REVIEW – The week’s best rock albums from Uriah Heep, Yes/ARW, more | Music | Entertainment


Uriah Heep
Living The Dream
(Frontiers Music)

This is Uriah Heep’s 25th studio album and it’s a hard rockin’ beauty of a milestone in the band’s lengthy career, that has ventured into deep dips but also soared to many incredible highs. Heep has pulled out all of the stops on Living The Dream. Phil Lanzon’s fine organ playing comes to the fore and a bellowing Bernie Shaw probably puts in his finest recorded vocals for the band.

The title song, Grazed By Heaven and the vintage sounding Falling Under Your Spell prove it’s a no holds barred pulsating hard rock album of ready made classics. Heep also has a penchant for penning an epic tune in their locker and the sonic scope of Rocks In Road is hard retro-rock at its finest. It classily competes in the pantheon of Heep’s legendary songs from the 70s.

Final words of wisdom go to long-standing original member guitarist Mick Box: “We have been together for 47 years and we have seen many bands come and go, so in effect we are still ‘Living The Dream.’ It’s the perfect title for the new album.” The dream lives on!

Yes featuring Anderson, Rabin & Wakeman
Live At The Apollo
(Eagle Rock)

With Yes now split into two distinct groupings of players, out of the blocks with a live release is the ARW version.

Those fortunate to see (and for those who didn’t, the captivating DVD should remedy) this version on their ongoing tour will reminisce and marvel at the pristine sound and note perfect renditions of these beloved songs.

Superlatives cannot do enough justice to explain the musical interplay between Wakeman and Rabin. Similarly, with Jon Anderson whose voice and delivery surprisingly remains timeless. You will just have to buy this essential artefact, buckle up for an ultimate cosmic musical trip and listen for yourself.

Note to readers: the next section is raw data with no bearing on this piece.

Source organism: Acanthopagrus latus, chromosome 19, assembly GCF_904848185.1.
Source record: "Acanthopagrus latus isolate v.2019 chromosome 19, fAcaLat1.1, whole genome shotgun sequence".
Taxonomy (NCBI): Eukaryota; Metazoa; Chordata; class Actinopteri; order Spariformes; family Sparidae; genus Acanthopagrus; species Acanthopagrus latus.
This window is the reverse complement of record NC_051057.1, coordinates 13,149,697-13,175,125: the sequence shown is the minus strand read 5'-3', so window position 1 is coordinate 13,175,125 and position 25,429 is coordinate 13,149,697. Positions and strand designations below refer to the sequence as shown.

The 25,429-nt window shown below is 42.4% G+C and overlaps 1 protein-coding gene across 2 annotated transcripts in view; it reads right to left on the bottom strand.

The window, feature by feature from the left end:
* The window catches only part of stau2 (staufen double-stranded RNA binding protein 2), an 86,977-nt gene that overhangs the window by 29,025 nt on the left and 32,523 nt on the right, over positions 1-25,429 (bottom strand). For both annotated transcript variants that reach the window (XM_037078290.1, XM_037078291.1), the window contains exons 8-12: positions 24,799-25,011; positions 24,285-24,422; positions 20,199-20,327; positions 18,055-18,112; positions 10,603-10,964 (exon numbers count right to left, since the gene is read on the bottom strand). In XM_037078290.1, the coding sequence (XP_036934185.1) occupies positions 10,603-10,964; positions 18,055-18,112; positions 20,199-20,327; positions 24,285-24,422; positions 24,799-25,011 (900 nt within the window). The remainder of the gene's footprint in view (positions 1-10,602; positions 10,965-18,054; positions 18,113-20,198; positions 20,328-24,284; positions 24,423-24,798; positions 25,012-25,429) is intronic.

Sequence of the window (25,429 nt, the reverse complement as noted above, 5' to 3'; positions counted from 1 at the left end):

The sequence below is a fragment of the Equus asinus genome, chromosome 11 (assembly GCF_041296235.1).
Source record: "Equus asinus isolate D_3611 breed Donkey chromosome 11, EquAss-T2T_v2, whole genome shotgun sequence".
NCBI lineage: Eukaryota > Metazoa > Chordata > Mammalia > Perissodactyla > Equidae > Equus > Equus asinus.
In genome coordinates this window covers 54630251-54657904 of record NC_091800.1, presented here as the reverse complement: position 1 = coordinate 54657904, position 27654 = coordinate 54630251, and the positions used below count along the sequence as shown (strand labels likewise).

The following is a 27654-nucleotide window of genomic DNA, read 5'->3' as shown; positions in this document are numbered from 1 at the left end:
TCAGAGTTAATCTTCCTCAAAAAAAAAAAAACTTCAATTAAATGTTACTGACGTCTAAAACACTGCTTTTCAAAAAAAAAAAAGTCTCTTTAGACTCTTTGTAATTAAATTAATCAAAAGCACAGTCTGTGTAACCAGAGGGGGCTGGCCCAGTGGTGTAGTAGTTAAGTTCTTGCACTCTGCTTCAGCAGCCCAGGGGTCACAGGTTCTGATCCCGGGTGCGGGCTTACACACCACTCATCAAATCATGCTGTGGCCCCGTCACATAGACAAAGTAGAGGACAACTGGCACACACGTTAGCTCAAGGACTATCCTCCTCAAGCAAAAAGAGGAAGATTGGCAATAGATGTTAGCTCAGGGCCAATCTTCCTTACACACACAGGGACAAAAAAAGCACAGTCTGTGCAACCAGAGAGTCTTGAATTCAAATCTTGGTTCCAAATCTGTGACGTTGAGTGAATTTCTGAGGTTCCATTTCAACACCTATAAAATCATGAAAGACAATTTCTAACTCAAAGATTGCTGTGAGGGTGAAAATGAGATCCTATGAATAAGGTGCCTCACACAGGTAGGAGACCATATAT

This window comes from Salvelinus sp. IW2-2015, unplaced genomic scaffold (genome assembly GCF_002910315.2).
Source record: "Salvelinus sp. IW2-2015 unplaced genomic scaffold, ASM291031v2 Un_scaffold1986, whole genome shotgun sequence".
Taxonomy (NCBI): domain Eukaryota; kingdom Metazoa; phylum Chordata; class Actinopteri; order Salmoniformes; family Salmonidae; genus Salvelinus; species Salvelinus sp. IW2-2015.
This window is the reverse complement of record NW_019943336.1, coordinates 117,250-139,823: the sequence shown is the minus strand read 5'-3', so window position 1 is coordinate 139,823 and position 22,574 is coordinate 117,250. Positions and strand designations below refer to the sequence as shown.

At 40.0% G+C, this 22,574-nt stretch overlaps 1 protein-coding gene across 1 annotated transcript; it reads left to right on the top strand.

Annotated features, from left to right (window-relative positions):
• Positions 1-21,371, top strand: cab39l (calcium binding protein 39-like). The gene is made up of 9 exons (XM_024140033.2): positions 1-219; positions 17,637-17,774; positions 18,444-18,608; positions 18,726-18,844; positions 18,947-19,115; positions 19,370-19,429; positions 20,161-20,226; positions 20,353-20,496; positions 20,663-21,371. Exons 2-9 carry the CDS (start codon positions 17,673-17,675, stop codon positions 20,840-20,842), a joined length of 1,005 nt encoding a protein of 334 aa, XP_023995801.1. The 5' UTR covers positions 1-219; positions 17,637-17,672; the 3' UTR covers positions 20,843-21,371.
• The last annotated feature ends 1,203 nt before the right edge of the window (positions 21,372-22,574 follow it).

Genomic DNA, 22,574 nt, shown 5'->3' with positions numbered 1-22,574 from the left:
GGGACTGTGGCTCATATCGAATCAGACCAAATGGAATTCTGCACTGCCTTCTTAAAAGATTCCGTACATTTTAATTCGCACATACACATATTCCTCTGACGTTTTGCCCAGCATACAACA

Road To Utopia
(Cherry Red)

The Road To Utopia is paved with musical gold judging by the first class orchestral arrangements that liberate and elevate these cherished songs to a higher plane.

And as far as collaborations go, Dave Brock and Mike Batt is not one that would instantly trip off the tongue. Yet their differing musical paths and talents sparkle together as Batt’s arrangements on We Took The Wrong Step Years Ago, Psychic Power and the hypnotic and folksy Down Through The Night reveal their magnetic charms.

A further surprise is Eric Clapton playing stratospheric lead guitar on the Lemmy penned The Watcher, with Mike Batt’s piano stomping all over this raucous version.

Dave Brock’s voice sounds re-invigorated as does this new twist on these well-loved songs. Enjoy the ride as Dave Brock, Mike Batt and Eric Clapton (BBC) take artistic licence on to another level and then some.

Ben Poole
Anytime You Need Me
(Manhaton Records)

As far as young sharp-shooters go, Ben Poole is maturing fast with his six string action hitting the bulls-eye, more often than not, on this classy blues hued offering.

Broadening his palette of styles, there are plenty of ear and radio friendly tunes here to crossover to a wider audience.

His captivating smooth vocals contrast with his guitar grit to irresistible effect on this finely balanced platter.

There is a burgeoning boom of British blues talent happening and Ben Poole is right in the thick of it.

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